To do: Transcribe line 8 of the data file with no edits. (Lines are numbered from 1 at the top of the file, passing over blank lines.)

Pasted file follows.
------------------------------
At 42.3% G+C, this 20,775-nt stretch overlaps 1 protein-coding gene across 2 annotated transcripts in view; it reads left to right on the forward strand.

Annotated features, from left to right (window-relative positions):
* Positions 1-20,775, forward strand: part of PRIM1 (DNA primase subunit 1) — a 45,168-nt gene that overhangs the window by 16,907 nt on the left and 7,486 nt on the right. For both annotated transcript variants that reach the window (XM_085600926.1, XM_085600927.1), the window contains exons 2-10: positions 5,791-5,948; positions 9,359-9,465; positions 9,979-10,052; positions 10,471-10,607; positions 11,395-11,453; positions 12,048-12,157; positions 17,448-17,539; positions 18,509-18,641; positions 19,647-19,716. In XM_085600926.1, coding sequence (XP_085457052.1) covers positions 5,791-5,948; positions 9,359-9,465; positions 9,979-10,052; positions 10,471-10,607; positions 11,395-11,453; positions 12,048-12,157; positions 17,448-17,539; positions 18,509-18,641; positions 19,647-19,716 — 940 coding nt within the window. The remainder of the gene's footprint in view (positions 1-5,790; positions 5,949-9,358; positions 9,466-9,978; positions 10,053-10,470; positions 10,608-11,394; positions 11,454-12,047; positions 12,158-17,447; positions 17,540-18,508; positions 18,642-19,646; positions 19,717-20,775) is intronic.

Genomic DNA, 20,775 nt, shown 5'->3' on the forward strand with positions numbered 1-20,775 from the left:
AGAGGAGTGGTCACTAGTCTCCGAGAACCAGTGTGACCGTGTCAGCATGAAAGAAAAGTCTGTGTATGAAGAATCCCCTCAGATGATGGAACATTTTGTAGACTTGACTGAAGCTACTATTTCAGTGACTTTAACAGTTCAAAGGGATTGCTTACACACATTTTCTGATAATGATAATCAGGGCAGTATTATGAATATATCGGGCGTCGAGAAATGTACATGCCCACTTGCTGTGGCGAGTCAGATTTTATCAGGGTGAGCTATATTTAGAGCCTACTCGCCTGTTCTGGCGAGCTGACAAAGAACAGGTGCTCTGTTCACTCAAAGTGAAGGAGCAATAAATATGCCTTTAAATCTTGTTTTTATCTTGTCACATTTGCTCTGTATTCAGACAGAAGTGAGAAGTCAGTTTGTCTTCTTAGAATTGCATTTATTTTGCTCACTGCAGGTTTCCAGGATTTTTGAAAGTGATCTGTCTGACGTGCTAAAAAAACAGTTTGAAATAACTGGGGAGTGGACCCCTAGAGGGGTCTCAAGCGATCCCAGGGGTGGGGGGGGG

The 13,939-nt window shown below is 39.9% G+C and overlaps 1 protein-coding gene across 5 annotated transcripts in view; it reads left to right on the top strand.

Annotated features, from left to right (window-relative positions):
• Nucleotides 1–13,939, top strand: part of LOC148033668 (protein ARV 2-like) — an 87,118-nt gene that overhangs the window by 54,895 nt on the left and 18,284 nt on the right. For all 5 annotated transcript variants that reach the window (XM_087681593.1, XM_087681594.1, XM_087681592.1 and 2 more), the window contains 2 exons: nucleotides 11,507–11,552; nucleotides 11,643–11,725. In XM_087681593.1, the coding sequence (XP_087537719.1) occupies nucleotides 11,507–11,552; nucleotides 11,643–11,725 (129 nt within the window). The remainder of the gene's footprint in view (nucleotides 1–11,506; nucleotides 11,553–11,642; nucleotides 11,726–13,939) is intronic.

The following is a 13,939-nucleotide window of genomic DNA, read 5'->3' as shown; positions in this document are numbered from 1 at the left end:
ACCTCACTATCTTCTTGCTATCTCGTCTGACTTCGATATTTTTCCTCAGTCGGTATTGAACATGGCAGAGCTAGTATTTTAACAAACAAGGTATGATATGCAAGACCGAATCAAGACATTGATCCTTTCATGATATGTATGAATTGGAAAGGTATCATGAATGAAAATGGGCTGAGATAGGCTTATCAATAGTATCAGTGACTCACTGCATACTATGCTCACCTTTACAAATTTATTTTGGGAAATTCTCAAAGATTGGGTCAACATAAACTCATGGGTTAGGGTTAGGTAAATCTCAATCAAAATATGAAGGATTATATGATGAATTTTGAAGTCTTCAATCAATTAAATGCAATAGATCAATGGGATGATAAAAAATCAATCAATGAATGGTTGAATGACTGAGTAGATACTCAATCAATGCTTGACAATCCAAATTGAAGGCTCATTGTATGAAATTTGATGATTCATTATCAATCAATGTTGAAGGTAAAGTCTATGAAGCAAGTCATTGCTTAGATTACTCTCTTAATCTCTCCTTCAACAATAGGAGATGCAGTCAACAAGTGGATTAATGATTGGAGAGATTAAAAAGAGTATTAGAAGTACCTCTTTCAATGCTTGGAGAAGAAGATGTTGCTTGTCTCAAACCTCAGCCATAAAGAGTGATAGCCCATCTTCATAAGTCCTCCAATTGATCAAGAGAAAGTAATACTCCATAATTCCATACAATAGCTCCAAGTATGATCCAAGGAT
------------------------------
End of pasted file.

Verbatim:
• Nucleotides 1–13,939, top strand: part of LOC148033668 (protein ARV 2-like) — an 87,118-nt gene that overhangs the window by 54,895 nt on the left and 18,284 nt on the right. For all 5 annotated transcript variants that reach the window (XM_087681593.1, XM_087681594.1, XM_087681592.1 and 2 more), the window contains 2 exons: nucleotides 11,507–11,552; nucleotides 11,643–11,725. In XM_087681593.1, the coding sequence (XP_087537719.1) occupies nucleotides 11,507–11,552; nucleotides 11,643–11,725 (129 nt within the window). The remainder of the gene's footprint in view (nucleotides 1–11,506; nucleotides 11,553–11,642; nucleotides 11,726–13,939) is intronic.